scheduling the selected unmarked conversation in the first slot;
marking the selected unmarked conversation as having been moved;
assigning the vacant channel of the selected conversation to the second slot conversation;
determining whether a transmitter portion of the selected conversation conflicts with any of the transmitter portions of the plurality of conversations executing in the first slot; and
repeating the steps selecting, scheduling, marking, assigning, and determining until there is no conflict of executing conversations in the first slot.
14. The method of scheduling according to claim 10 wherein the step of resolving any conflict between said designated receiver adapter card and any other conversation by swapping conversations between said first slot and said third slot comprises the step of:
scheduling a conflicting conversation pair out of the free channel and into the third slot.
15. The method of scheduling according to claim 14 wherein the step of scheduling the conflicting conversation into the third slot comprises the steps of:
searching in the third slot for a third slot conversation to move out of the third slot and into the first slot; and
scheduling the third slot conversation in a channel vacated by the conflicting conversation in the first slot.
16. The method of scheduling according to claim 15 wherein the step of searching in the third slot for the third slot conversation comprises the steps of:
selecting a conversation in the third slot which has not been marked as previously moved such that the transmitter portion of the selected conversation does conflict with any of the transmitter portions of the plurality of conversations executing in the first slot;
scheduling the selected unmarked conversation in the first slot;
marking the selected unmarked conversation as having been moved;
assigning the vacant channel of the selected conversation to the third slot conversation;
determining whether a receiver portion of the selected conversation conflicts with any of the receiver portions of the plurality of conversations executing in the first slot; and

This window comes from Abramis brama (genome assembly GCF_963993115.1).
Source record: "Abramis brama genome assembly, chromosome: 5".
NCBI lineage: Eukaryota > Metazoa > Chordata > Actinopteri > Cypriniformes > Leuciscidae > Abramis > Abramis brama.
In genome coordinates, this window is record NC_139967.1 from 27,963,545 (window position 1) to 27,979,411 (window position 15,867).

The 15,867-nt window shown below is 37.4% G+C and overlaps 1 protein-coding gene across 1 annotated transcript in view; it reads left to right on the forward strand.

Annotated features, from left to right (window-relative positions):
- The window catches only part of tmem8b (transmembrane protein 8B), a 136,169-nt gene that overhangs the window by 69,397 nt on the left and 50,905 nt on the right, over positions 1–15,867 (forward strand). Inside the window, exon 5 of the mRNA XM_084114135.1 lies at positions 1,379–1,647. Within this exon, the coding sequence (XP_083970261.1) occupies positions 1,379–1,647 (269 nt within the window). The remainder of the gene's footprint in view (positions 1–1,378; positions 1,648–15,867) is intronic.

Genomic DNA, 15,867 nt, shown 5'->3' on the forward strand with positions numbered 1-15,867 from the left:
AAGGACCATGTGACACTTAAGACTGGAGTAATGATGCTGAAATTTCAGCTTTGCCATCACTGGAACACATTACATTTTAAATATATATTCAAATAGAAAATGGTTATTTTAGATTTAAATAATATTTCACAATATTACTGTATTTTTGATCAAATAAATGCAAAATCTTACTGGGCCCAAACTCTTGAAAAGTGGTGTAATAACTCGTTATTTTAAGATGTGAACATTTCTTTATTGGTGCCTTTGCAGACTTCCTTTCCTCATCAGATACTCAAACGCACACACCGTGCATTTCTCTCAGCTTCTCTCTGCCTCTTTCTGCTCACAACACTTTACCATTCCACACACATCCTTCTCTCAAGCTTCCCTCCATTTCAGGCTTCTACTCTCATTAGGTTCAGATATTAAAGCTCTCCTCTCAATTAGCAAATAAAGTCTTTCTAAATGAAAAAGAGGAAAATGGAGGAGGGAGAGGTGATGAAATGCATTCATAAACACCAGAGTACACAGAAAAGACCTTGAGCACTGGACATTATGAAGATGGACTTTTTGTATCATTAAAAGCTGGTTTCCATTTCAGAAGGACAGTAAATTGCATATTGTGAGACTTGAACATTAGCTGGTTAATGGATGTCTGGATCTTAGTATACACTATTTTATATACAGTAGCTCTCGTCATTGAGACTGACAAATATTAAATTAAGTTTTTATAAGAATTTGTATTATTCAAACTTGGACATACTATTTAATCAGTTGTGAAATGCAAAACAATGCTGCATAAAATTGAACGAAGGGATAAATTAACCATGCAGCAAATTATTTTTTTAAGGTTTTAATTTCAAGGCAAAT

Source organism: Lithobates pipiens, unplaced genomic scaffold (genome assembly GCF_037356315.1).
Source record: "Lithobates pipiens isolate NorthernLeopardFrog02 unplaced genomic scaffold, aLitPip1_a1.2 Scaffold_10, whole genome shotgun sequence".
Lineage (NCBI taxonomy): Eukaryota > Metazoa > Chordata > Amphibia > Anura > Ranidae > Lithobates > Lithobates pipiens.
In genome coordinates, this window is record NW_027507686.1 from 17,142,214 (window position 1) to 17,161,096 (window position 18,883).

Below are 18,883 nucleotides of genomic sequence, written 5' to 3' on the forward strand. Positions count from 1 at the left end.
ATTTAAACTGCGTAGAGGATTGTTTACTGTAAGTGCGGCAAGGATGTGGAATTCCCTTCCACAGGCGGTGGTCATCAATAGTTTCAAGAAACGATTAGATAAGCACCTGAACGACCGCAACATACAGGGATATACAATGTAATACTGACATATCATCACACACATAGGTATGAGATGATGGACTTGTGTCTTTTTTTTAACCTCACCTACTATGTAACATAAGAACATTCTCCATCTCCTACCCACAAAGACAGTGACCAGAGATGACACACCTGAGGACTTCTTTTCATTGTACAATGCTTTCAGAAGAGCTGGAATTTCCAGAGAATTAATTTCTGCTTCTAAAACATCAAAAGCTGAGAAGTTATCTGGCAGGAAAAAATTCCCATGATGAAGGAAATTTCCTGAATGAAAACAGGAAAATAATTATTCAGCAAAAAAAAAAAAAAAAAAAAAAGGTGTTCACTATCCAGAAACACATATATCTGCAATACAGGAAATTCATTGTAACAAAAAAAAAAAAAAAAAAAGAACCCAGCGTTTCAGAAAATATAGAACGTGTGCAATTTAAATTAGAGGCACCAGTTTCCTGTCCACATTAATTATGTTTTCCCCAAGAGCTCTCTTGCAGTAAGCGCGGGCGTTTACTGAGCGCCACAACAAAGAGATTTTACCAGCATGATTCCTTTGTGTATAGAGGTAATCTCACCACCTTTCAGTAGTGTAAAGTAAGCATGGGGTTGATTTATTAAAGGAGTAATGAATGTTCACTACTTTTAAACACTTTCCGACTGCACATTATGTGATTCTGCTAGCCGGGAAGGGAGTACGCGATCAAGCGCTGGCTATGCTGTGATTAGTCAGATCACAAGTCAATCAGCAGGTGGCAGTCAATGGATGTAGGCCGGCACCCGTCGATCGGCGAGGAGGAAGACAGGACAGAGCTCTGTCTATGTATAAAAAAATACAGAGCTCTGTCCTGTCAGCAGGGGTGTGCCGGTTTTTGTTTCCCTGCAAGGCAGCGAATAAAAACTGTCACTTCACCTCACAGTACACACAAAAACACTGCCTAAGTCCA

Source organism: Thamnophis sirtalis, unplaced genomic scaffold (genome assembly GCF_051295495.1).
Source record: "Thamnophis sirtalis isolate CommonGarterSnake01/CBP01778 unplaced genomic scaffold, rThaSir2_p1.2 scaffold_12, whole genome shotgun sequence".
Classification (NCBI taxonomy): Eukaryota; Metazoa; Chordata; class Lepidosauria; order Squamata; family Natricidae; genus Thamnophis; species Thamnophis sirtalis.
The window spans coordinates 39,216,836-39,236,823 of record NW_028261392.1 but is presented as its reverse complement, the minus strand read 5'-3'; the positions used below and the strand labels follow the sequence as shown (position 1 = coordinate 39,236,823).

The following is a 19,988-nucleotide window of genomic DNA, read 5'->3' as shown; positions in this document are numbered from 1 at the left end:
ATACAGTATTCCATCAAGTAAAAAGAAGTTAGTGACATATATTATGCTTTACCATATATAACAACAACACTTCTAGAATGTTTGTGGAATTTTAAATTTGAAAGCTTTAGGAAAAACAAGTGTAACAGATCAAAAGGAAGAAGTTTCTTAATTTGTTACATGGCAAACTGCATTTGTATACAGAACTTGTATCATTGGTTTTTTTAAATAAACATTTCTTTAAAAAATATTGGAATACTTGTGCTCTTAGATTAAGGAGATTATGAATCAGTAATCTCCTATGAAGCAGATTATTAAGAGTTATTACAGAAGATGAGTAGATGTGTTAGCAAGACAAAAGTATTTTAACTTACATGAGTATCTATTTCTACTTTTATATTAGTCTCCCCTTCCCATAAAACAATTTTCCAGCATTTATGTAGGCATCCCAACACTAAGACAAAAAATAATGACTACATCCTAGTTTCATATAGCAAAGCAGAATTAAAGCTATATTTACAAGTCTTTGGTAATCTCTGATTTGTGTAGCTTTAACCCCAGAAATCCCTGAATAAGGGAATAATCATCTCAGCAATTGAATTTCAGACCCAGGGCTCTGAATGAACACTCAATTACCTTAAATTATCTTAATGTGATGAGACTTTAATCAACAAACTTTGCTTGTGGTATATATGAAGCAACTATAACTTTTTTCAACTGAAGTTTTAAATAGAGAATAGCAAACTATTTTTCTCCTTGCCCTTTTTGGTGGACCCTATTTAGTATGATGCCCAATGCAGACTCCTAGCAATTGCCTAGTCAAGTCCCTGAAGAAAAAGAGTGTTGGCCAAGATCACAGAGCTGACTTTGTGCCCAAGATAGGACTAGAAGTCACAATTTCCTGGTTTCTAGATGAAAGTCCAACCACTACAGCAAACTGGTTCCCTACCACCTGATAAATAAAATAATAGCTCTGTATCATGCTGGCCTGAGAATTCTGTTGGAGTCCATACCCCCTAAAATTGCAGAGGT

repeating the steps selecting, scheduling, marking, assigning, and determining until there is no conflict of executing conversations in the first slot.
Description
FIELD OF THE INVENTION

This invention relates to local area network (LAN) based communications networks, and more particularly to a method of scheduling the full capacity of a slotted communications medium with a limited number of channels in each slot.

BACKGROUND OF THE INVENTION

In high performance distributed computing, a network must have high throughput, low latency, and graceful degradation under heavy workloads. In addition, high performance distributed computing must have the ability to provide guaranteed performance to real-time applications, and performance that is both fair and predictable. A barrier to building high performance networks is the difficulty of high speed switching--of taking data arriving on an input link and quickly sending it out an appropriate output link. The switching task is simplified if the data can be processed in fixed length cells.

Many high speed switch architectures use the same hardware for both scheduling and forwarding. If the input and output links of a switch are connected internally by a multi-stage interconnection network, the internal network can detect and resolve conflicts between cells as they work their way through the switch.

As is also well known in the art, current methods to schedule conversation requests to an open channel work fine with any implementation of a slotted network medium as long as there are n channels and n users. A slotted communications medium is a synchronous medium that is logically divided into time frames. Each time frame is further divided into a fixed number of slots, and each slot contains a fixed number of channels. Where the number of users and the number of channels are equal, no problem usually exists; designers will use scheduling methods well known in the art, such as the Slepian-Duguid method. However, a scheduling method is needed when the number of users exceeds the number of channels on a slotted medium, and where, in a frame, (1) a first slot with a transmitter portion of a transmitter-receiver pair is free, and (2) a second slot with a receiver portion of the transmitter-receiver pair is free, and (3) a free channel is free in a third slot.